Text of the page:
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Canada claims China interfered in its elections


In Canada, Prime Minister Justin Trudeau is facing criticism over his handling of allegations of Chinese meddling in the 2019 and 2021 elections there. The Chinese vehemently deny all accusations. Crispin Thorold has this report.


UNIDENTIFIED REPORTER #1: Tonight, more questions for the prime minister about meddling by China in Canadian elections.

CRISPIN THOROLD, BYLINE: Turn on a Canadian news bulletin in recent weeks...


UNIDENTIFIED REPORTER #2: On this Friday night, new claims of foreign interference.

THOROLD: ...And there's been no way to avoid the subject of China...


UNIDENTIFIED REPORTER #3: A parliamentary committee continues to study allegations of Chinese interference.

THOROLD: ...Which has made for a difficult time for the prime minister, Justin Trudeau.


PRIME MINISTER JUSTIN TRUDEAU: I understand the extent to which Canadians have very real questions about this.

THOROLD: Trudeau's response was to appoint a special rapporteur to investigate claims of foreign electoral interference. Intelligence leaks to the media alleged that Beijing favored a Liberal minority government at the 2021 elections - that was the result, and the Liberals are Justin Trudeau's party - and also that the Chinese actively supported campaigns against several Conservative MPs at the last two national elections.


PRESIDENT XI JINPING: (Speaking Mandarin).

THOROLD: There were already tensions which burst into the open last year when China's President Xi Jinping was caught on camera giving Justin Trudeau a very public dressing-down at the G-20.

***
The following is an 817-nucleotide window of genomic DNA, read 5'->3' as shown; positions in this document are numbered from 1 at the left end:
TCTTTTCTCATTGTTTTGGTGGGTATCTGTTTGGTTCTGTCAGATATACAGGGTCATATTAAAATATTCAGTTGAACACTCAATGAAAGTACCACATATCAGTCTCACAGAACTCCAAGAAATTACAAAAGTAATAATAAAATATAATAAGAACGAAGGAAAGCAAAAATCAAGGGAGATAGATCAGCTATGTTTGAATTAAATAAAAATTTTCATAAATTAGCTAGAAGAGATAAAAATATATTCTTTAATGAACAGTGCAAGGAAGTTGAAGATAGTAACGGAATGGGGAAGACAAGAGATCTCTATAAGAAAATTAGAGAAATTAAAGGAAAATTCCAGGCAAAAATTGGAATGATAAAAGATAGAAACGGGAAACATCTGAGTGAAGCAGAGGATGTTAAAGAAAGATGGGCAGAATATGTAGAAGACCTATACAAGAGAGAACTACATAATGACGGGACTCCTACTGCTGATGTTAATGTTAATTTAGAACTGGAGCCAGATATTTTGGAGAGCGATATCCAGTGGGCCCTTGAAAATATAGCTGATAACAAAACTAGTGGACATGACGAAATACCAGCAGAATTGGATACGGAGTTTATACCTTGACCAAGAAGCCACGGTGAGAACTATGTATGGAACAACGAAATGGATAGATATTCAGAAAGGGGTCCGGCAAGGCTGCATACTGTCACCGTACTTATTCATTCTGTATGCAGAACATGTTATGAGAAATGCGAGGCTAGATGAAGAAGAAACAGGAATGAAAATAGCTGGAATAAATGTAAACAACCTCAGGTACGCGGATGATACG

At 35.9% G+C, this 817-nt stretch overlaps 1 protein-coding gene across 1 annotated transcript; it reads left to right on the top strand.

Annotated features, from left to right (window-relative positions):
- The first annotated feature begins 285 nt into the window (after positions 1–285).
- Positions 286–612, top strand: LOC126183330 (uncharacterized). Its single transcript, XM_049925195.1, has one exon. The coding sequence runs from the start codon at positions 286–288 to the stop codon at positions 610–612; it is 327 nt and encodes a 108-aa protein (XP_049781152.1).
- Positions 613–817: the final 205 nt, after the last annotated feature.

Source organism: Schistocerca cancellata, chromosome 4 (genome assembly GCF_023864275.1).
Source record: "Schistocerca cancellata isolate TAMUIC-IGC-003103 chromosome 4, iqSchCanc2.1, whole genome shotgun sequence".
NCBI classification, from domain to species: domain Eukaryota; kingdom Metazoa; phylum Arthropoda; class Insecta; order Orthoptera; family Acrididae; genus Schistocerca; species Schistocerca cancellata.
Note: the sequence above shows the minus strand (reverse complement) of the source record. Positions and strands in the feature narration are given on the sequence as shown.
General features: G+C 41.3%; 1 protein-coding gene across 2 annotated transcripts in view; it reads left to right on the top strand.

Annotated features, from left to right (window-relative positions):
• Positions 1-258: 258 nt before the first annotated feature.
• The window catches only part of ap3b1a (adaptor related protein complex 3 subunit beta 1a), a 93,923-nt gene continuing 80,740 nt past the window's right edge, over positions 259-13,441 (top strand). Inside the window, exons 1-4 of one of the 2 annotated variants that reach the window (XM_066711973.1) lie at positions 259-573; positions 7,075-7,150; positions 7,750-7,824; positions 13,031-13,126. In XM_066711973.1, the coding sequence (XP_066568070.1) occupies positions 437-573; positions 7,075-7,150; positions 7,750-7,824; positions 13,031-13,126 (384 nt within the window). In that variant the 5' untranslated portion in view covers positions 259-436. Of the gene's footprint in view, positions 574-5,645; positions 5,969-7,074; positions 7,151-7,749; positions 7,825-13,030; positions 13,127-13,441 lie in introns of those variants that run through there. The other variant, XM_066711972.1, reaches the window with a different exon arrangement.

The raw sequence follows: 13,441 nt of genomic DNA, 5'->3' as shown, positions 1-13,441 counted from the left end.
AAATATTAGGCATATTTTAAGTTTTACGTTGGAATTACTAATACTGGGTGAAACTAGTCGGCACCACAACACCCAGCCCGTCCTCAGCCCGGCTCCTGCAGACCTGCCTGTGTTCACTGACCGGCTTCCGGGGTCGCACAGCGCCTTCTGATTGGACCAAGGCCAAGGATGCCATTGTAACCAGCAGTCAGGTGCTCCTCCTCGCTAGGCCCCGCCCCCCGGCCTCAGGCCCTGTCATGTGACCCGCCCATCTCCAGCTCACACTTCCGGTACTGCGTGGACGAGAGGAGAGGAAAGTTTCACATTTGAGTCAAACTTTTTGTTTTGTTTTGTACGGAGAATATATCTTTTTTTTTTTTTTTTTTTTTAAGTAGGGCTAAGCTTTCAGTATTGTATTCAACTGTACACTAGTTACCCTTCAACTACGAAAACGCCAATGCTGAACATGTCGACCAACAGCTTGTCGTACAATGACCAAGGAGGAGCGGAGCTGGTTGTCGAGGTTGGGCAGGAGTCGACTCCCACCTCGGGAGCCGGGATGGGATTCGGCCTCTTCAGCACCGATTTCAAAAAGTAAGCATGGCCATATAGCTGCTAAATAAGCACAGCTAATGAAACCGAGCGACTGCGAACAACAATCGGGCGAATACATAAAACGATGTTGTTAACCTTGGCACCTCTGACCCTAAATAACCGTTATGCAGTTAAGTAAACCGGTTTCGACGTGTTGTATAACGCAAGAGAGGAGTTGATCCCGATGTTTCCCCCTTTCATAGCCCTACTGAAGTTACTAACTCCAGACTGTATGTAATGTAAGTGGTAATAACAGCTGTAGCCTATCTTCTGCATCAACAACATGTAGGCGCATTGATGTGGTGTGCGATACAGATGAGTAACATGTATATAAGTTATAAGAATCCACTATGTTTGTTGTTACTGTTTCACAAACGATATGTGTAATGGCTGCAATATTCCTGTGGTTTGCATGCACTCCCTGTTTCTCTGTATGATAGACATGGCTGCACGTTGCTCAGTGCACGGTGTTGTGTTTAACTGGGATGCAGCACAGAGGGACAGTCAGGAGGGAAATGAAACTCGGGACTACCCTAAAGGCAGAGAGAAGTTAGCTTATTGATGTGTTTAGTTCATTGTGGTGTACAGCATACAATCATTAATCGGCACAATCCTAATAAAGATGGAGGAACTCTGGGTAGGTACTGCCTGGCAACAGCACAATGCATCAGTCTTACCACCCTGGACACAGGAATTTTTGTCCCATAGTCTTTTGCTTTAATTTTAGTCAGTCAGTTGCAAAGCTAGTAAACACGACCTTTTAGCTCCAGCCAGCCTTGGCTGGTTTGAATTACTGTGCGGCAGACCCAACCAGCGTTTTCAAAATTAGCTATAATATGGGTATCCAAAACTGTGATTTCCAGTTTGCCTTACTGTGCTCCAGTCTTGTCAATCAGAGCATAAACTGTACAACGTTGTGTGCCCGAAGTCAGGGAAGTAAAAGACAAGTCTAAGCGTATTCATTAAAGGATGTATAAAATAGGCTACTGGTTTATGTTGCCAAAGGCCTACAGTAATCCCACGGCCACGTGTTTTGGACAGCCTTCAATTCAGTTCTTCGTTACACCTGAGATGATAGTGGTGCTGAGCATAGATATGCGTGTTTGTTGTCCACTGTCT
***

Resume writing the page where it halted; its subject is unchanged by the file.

XI: (Speaking Mandarin).

THOROLD: The accusation - that Canada had leaked information from private discussions. Diplomatic relations had improved when Justin Trudeau first came to power, but they disintegrated in 2018 when two Canadians were detained in China in apparent retaliation for the Canadian arrest of an executive from the telecoms giant Huawei.

LYNETTE ONG: President Xi is under a lot of pressure to shore up his power, to maintain his legitimacy and, at the same time, to appear strong on the international front.

THOROLD: Lynette Ong is professor of political science at the Munk School at the University of Toronto.

ONG: Right now, there's some sort of pressure on the government to appear strong on China. While that may make the government more popular, it wouldn't necessarily help to come up with effective strategy in dealing with China.

THOROLD: And a long-term Canadian strategy may be what's needed according to activist and author Cheuk Kwan.

CHEUK KWAN: China has a very long-range strategic plan to infiltrate our society, to manipulate people's opinion, as well as to make sure that Canada enacts some policies that might be favorable to China.

THOROLD: China strongly denies wrongdoing. But Prime Minister Justin Trudeau must be hoping that a visit by President Joe Biden to Canada next week will provide a distraction from the latest allegations. And while the public agenda does not mention China, it's a subject that neither leader can ignore.

For NPR News, I'm Crispin Thorold in Toronto. Transcript provided by NPR, Copyright NPR.

Crispin Thorold